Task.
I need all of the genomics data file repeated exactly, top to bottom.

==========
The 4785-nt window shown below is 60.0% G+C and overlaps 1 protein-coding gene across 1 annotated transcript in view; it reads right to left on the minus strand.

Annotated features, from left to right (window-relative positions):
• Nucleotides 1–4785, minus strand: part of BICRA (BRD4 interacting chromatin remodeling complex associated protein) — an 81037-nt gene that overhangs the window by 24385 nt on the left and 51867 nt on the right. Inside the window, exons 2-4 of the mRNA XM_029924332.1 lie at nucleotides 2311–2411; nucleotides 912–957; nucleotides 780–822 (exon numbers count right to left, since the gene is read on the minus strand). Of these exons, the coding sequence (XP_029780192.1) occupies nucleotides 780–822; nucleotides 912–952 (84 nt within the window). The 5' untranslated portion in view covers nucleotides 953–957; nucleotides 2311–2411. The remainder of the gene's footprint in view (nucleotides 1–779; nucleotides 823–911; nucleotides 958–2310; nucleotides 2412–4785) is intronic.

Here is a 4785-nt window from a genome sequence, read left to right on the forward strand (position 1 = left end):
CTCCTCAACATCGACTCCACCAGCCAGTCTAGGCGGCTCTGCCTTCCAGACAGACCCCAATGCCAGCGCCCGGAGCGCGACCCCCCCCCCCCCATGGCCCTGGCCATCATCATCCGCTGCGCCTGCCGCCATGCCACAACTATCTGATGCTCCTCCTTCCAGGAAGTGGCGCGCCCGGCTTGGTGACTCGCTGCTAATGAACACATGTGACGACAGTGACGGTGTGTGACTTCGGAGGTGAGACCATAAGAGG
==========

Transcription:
The 4785-nt window shown below is 60.0% G+C and overlaps 1 protein-coding gene across 1 annotated transcript in view; it reads right to left on the minus strand.

Annotated features, from left to right (window-relative positions):
• Nucleotides 1–4785, minus strand: part of BICRA (BRD4 interacting chromatin remodeling complex associated protein) — an 81037-nt gene that overhangs the window by 24385 nt on the left and 51867 nt on the right. Inside the window, exons 2-4 of the mRNA XM_029924332.1 lie at nucleotides 2311–2411; nucleotides 912–957; nucleotides 780–822 (exon numbers count right to left, since the gene is read on the minus strand). Of these exons, the coding sequence (XP_029780192.1) occupies nucleotides 780–822; nucleotides 912–952 (84 nt within the window). The 5' untranslated portion in view covers nucleotides 953–957; nucleotides 2311–2411. The remainder of the gene's footprint in view (nucleotides 1–779; nucleotides 823–911; nucleotides 958–2310; nucleotides 2412–4785) is intronic.

Here is a 4785-nt window from a genome sequence, read left to right on the forward strand (position 1 = left end):
CTCCTCAACATCGACTCCACCAGCCAGTCTAGGCGGCTCTGCCTTCCAGACAGACCCCAATGCCAGCGCCCGGAGCGCGACCCCCCCCCCCCCATGGCCCTGGCCATCATCATCCGCTGCGCCTGCCGCCATGCCACAACTATCTGATGCTCCTCCTTCCAGGAAGTGGCGCGCCCGGCTTGGTGACTCGCTGCTAATGAACACATGTGACGACAGTGACGGTGTGTGACTTCGGAGGTGAGACCATAAGAGG